In Missouri, property records are held at the local level. There are three main types of property records: land records, property tax records, and deed records, though the information in these records may overlap. You can search local interactive maps, which can be found in the local county tax assessor’s department or the county GIS department, to find information about property located within that county. These maps can provide you with information about tax valuations, whether taxes have been paid, and specifications about the property including ownership history.
In Missouri, the term “land records” is usually used in a distinct way, to separate land records from other types of property records. It is used to refer to land grants from governments to individuals. France, Spain, and the United States all claimed ownership of land in Missouri. Therefore, there are three different types of land grants that one can search for in the Missouri State Archives. These grants would have occurred between 1790 and 1903.
Property Tax Records
In Missouri, property taxes are handled at the local level, though the Missouri Department of Revenue, which is in charge of personal taxes, process claims for property tax credits. Most Missouri counties also keep property tax records online through their tax assessor’s office. You can generally search for information about property using addresses, owner names, or parcel numbers.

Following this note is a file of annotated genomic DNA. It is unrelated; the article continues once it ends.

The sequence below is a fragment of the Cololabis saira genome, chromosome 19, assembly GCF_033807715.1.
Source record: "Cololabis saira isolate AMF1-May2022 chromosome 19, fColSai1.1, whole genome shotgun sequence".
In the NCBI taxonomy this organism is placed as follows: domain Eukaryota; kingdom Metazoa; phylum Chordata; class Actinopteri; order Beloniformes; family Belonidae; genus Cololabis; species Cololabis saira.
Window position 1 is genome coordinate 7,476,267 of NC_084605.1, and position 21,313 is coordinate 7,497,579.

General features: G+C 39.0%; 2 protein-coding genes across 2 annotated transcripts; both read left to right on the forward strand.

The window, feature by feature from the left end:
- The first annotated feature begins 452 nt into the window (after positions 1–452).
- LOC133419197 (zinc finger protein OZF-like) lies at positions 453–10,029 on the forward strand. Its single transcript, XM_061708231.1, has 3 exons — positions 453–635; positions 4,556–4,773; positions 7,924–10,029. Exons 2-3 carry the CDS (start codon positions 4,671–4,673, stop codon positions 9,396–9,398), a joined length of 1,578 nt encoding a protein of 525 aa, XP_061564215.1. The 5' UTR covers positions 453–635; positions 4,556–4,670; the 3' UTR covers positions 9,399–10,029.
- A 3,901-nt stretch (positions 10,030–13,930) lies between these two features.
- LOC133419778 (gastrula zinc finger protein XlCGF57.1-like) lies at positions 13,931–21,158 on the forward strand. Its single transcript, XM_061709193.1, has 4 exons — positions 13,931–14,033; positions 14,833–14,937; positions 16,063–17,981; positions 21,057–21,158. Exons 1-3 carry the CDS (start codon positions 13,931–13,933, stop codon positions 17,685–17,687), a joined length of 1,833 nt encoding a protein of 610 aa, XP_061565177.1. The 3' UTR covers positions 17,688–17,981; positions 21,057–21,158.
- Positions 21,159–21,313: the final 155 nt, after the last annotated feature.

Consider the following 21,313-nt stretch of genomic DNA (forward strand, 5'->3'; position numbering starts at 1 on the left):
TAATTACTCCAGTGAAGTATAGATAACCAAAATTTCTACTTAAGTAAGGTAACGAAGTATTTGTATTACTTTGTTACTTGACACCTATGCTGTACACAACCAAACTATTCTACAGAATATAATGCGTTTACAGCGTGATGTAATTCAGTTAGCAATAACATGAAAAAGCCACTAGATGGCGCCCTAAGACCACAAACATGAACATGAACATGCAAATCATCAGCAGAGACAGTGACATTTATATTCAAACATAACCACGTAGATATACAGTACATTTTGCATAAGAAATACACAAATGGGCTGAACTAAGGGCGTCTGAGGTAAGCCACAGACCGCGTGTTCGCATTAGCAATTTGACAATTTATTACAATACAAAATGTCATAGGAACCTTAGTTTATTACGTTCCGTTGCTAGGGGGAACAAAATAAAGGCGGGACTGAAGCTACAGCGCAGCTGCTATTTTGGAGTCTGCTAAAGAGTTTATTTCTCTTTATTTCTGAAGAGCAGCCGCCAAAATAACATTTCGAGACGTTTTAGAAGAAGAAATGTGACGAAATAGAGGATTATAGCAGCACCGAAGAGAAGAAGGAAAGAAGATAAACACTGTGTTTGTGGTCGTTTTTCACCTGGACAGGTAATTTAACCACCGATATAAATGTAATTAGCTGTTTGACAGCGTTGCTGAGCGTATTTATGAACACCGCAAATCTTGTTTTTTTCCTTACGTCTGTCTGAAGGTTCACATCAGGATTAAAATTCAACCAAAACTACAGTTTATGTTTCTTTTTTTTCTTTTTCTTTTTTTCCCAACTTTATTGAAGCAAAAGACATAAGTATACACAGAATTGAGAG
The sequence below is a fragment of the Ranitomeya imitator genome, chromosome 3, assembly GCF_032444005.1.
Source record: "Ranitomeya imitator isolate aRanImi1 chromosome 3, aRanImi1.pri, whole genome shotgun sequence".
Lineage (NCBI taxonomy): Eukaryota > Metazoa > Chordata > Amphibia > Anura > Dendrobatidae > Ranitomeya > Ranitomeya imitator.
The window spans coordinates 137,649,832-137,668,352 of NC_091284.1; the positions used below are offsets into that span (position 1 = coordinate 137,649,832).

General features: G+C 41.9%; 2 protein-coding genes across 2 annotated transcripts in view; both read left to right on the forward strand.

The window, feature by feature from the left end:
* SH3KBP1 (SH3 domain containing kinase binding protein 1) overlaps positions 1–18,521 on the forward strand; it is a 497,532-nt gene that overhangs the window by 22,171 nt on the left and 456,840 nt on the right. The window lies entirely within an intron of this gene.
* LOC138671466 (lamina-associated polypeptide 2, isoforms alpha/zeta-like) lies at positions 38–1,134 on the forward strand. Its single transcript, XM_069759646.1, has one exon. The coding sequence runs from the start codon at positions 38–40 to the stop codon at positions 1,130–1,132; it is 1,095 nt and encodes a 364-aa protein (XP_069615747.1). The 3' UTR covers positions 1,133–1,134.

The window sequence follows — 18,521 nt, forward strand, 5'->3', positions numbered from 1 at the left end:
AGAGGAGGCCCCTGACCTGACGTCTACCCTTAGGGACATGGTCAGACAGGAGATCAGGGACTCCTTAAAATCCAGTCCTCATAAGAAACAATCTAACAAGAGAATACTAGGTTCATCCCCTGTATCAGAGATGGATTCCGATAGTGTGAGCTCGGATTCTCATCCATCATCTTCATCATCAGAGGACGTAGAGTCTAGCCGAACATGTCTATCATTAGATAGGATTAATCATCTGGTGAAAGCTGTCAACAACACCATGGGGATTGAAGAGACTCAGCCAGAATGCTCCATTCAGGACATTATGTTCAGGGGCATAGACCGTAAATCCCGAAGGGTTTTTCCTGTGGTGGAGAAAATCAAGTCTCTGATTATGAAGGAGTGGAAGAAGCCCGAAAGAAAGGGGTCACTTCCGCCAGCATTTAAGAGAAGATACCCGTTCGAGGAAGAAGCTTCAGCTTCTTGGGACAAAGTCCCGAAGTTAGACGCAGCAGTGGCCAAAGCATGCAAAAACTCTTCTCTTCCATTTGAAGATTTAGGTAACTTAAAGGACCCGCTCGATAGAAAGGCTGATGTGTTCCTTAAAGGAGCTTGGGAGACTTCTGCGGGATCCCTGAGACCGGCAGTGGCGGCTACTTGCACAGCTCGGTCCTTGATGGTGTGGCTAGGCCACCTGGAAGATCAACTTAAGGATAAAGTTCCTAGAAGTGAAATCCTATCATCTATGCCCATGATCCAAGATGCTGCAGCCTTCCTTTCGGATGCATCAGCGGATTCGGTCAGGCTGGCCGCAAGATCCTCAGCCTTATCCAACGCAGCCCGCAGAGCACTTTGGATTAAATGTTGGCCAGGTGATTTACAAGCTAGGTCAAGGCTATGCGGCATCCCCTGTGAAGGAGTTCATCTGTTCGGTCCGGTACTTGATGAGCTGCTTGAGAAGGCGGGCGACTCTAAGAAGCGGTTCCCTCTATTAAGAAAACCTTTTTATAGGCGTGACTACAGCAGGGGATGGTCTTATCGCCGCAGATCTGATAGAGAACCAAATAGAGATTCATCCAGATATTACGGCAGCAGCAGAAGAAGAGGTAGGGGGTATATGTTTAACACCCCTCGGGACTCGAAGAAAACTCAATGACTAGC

In Missouri, the Recorder of Deeds is the county official that is responsible for recording all property records in the county. The County Recorder is responsible for a wide variety of government documents, including: deeds, mortgages, releases, liens, affidavits, wills, as well as issuing marriage licenses, and a copy and archival service.
MO Vital Records
Vital statistics is a term that refers to the public records that detail significant life events. These events include: births, deaths, marriages, and divorces. They may also include adoptions.
In Missouri, the Missouri Department of Health and Senior Services maintains birth records, though they can often be obtained locally. You simply fill out an application for a birth certificate, which you can submit by mail or in person to the local health department. You may also request them from the Missouri Bureau of Vital Records.
In Missouri, the Missouri Department of Health and Senior Services maintains death records but they can also be requested from the Missouri Bureau of Vital Records. Simply fill out an application for a death certificate, which you can submit by mail or in person to the local health department.
In Missouri, marriage records are maintained by the Clerk of Court in the county where the marriage occurred. You may also request them from the Missouri Bureau of Vital Records.
Divorce records can be requested from the Missouri Bureau of Vital Records. The divorce records are maintained by the Clerk of Court in the county where the divorce occurred.
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MO State Agency Websites
- Attorney General
- Birth Records
- Business Entity Records
- Campaign Finance
- Crash Reports
- Criminal Records
- Death Records
- Divorce records
- Driving Records
- Election Related Records
- GED and HiSET Records
- Incarceration Records
- Legislation and Statutes
- Marriage Records
- Sales Tax Registration
- Sexual Offender Registry
- State Archives
- State Judicial System
- UCC Records
- Vehicle Records
- Workers Compensation